“It’s all a sham”: Tech companies should shut down their chat platforms as soon as possible

Tech companies are facing a growing backlash after their chat software became infected with a malicious piece of malware.

The malware was first reported by The Verge on Wednesday and has been circulating on social media for the past few days.

The Verge reported that the malware has been used by a hacker group called CyberGhost and other groups.

The group claimed to be behind the hack, which targeted the social networking site Twitter and other sites that used the company’s ChatSecure.

The hacker group said that it had also sent spam messages to hundreds of millions of people, and that the hackers had used the botnet to spread malware through email accounts, Facebook and other platforms.

“It is the largest cyber-attack on the internet since the election,” said Chris Wysopal, chief technology officer at CrowdStrike, in a statement to The Verge.

“We believe the attackers are still active and are targeting multiple companies including Microsoft, Twitter, Adobe, Adobe Systems, Google, Intel, Microsoft’s Cloud Platform, Facebook, Twitter’s own servers, and other large companies.”

Facebook said on Thursday that it was working with its social media team to “protect our users from this malicious threat.”

“We have taken action to identify this threat and will continue to monitor the situation closely,” a spokesperson told The Verge in an email.

The cyberattack on Facebook came just hours after a hacker claimed to have hacked into the personal data of over 100 million Facebook users.

Facebook’s response to the attack, which the company said occurred between Tuesday and Wednesday, came as the social media giant faced criticism for the way it handled the situation.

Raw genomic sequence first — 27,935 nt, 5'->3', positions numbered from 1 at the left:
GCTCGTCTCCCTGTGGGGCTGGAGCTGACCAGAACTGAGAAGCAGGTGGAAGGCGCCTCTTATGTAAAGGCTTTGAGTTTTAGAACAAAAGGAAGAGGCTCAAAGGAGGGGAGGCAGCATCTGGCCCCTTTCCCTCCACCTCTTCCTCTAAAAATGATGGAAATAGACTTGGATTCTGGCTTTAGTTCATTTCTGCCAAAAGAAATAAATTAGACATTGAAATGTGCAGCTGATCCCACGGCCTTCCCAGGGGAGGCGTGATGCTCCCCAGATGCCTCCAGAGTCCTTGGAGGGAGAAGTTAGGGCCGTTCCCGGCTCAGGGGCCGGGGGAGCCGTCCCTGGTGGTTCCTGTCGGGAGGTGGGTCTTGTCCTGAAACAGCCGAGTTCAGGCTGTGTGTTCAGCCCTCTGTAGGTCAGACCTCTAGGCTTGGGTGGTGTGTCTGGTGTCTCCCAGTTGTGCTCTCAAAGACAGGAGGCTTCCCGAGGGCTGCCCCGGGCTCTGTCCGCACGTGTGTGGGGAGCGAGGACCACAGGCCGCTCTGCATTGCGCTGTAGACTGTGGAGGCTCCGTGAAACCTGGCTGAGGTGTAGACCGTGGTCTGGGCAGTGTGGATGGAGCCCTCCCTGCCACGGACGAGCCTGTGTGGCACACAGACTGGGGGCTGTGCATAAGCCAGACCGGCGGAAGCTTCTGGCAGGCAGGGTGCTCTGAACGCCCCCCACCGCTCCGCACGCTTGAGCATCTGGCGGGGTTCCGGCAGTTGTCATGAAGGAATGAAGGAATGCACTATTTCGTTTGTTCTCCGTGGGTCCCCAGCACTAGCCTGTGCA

In a post to its Facebook Community page on Wednesday, Facebook CEO Mark Zuckerberg said that the company was working to “provide an uninterrupted user experience” to users who are impacted by the malicious botnet attack.

He also said that Facebook would offer “support services for people affected by this attack.”

However, on Thursday, Facebook told Business Insider that it has not responded to the attacks, and it does not plan to do so.

“Unfortunately, we don’t have any immediate plans to update the site to address the situation,” a company spokesperson told Business Insider.

“Our team is working to determine what happened.

We will provide updates when we have more information.”

In addition to Facebook, several other social media companies have also reported receiving malicious botnets.

On Thursday, Twitter said it was also experiencing issues with a botnet that is currently active.

The botnet, dubbed “Hackers Anonymous,” was identified on Wednesday as belonging to a Russian group called Pawn Storm.

Pawn Riot’s website said that its “most notable attacks” have targeted governments, law enforcement agencies and the military.

According to Twitter’s statement to Business Insider, Pawn Raid has also been using the bot network to spread spam messages, including those targeting government agencies, the U.S. military and other entities.

“These botnet-controlled attacks are being deployed by our Pawn-controlled botnet operators, including the Russian-speaking PawnStorm,” Twitter said in a separate statement.

“All the data, including passwords, has been compromised and has not been used for any purpose.

We are actively working to restore the sites to a healthy state, including by re-authenticating users and removing spam from the system.”

Twitter has not yet provided any further details on how the company plans to prevent a repeat of the botnets infection.

“As a result of the Pawn raid botnet we are now in the process of shutting down our internal systems,” a Twitter spokesperson told B2BInsider.